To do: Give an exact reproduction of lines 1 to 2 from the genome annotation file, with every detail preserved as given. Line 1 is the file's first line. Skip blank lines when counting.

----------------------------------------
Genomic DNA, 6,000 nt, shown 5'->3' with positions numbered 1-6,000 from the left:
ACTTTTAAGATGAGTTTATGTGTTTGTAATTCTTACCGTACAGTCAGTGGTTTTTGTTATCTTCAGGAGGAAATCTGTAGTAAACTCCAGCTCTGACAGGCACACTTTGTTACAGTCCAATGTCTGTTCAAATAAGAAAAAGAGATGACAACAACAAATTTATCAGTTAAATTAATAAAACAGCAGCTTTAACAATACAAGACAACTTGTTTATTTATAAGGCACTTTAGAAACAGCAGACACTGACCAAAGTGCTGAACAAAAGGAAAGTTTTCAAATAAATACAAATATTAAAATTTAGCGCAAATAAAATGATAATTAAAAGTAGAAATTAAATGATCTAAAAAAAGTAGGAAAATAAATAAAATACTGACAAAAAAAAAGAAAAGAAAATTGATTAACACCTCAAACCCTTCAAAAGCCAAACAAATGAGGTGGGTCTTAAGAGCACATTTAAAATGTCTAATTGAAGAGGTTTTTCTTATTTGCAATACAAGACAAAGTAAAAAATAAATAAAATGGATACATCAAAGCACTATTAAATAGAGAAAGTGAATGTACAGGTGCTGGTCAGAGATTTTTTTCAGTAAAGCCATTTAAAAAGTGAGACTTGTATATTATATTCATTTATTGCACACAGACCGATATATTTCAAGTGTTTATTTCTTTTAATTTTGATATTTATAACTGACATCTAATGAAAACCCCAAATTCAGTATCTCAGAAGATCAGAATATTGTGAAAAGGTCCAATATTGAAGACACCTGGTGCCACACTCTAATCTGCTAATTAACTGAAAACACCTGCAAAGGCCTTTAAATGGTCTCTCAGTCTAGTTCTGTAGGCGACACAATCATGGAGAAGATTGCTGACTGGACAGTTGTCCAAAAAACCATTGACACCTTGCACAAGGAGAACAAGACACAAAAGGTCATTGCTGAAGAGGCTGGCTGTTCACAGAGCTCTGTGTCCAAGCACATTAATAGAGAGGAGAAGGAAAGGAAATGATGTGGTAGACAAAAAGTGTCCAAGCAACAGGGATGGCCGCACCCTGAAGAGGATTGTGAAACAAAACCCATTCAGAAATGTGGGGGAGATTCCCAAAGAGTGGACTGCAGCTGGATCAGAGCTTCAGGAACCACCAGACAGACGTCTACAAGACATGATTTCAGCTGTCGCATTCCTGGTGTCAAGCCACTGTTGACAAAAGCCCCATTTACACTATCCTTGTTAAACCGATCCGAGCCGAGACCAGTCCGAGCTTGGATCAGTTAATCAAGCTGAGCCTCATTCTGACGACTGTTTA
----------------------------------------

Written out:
Genomic DNA, 6,000 nt, shown 5'->3' with positions numbered 1-6,000 from the left:
ACTTTTAAGATGAGTTTATGTGTTTGTAATTCTTACCGTACAGTCAGTGGTTTTTGTTATCTTCAGGAGGAAATCTGTAGTAAACTCCAGCTCTGACAGGCACACTTTGTTACAGTCCAATGTCTGTTCAAATAAGAAAAAGAGATGACAACAACAAATTTATCAGTTAAATTAATAAAACAGCAGCTTTAACAATACAAGACAACTTGTTTATTTATAAGGCACTTTAGAAACAGCAGACACTGACCAAAGTGCTGAACAAAAGGAAAGTTTTCAAATAAATACAAATATTAAAATTTAGCGCAAATAAAATGATAATTAAAAGTAGAAATTAAATGATCTAAAAAAAGTAGGAAAATAAATAAAATACTGACAAAAAAAAAGAAAAGAAAATTGATTAACACCTCAAACCCTTCAAAAGCCAAACAAATGAGGTGGGTCTTAAGAGCACATTTAAAATGTCTAATTGAAGAGGTTTTTCTTATTTGCAATACAAGACAAAGTAAAAAATAAATAAAATGGATACATCAAAGCACTATTAAATAGAGAAAGTGAATGTACAGGTGCTGGTCAGAGATTTTTTTCAGTAAAGCCATTTAAAAAGTGAGACTTGTATATTATATTCATTTATTGCACACAGACCGATATATTTCAAGTGTTTATTTCTTTTAATTTTGATATTTATAACTGACATCTAATGAAAACCCCAAATTCAGTATCTCAGAAGATCAGAATATTGTGAAAAGGTCCAATATTGAAGACACCTGGTGCCACACTCTAATCTGCTAATTAACTGAAAACACCTGCAAAGGCCTTTAAATGGTCTCTCAGTCTAGTTCTGTAGGCGACACAATCATGGAGAAGATTGCTGACTGGACAGTTGTCCAAAAAACCATTGACACCTTGCACAAGGAGAACAAGACACAAAAGGTCATTGCTGAAGAGGCTGGCTGTTCACAGAGCTCTGTGTCCAAGCACATTAATAGAGAGGAGAAGGAAAGGAAATGATGTGGTAGACAAAAAGTGTCCAAGCAACAGGGATGGCCGCACCCTGAAGAGGATTGTGAAACAAAACCCATTCAGAAATGTGGGGGAGATTCCCAAAGAGTGGACTGCAGCTGGATCAGAGCTTCAGGAACCACCAGACAGACGTCTACAAGACATGATTTCAGCTGTCGCATTCCTGGTGTCAAGCCACTGTTGACAAAAGCCCCATTTACACTATCCTTGTTAAACCGATCCGAGCCGAGACCAGTCCGAGCTTGGATCAGTTAATCAAGCTGAGCCTCATTCTGACGACTGTTTA